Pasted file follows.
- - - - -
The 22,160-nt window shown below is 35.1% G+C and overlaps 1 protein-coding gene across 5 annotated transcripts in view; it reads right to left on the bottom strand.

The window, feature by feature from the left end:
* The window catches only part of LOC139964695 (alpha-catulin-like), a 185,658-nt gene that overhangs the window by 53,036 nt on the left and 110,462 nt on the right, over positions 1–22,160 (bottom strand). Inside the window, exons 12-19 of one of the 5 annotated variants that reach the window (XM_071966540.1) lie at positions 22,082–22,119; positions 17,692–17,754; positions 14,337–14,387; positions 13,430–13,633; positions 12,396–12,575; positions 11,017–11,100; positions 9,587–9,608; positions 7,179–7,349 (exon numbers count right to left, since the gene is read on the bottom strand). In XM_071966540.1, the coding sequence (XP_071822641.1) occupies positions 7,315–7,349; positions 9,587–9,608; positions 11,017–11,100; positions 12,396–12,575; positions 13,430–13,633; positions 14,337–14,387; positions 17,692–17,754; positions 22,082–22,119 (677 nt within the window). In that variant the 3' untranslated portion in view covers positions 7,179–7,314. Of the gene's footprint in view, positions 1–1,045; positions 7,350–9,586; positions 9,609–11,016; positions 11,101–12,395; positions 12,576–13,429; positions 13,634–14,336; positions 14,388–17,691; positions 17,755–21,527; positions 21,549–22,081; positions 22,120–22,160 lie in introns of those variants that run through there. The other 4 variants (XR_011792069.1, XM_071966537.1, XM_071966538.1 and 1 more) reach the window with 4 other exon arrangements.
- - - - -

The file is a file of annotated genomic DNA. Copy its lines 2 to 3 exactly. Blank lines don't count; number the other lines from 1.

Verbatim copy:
The window, feature by feature from the left end:
* The window catches only part of LOC139964695 (alpha-catulin-like), a 185,658-nt gene that overhangs the window by 53,036 nt on the left and 110,462 nt on the right, over positions 1–22,160 (bottom strand). Inside the window, exons 12-19 of one of the 5 annotated variants that reach the window (XM_071966540.1) lie at positions 22,082–22,119; positions 17,692–17,754; positions 14,337–14,387; positions 13,430–13,633; positions 12,396–12,575; positions 11,017–11,100; positions 9,587–9,608; positions 7,179–7,349 (exon numbers count right to left, since the gene is read on the bottom strand). In XM_071966540.1, the coding sequence (XP_071822641.1) occupies positions 7,315–7,349; positions 9,587–9,608; positions 11,017–11,100; positions 12,396–12,575; positions 13,430–13,633; positions 14,337–14,387; positions 17,692–17,754; positions 22,082–22,119 (677 nt within the window). In that variant the 3' untranslated portion in view covers positions 7,179–7,314. Of the gene's footprint in view, positions 1–1,045; positions 7,350–9,586; positions 9,609–11,016; positions 11,101–12,395; positions 12,576–13,429; positions 13,634–14,336; positions 14,388–17,691; positions 17,755–21,527; positions 21,549–22,081; positions 22,120–22,160 lie in introns of those variants that run through there. The other 4 variants (XR_011792069.1, XM_071966537.1, XM_071966538.1 and 1 more) reach the window with 4 other exon arrangements.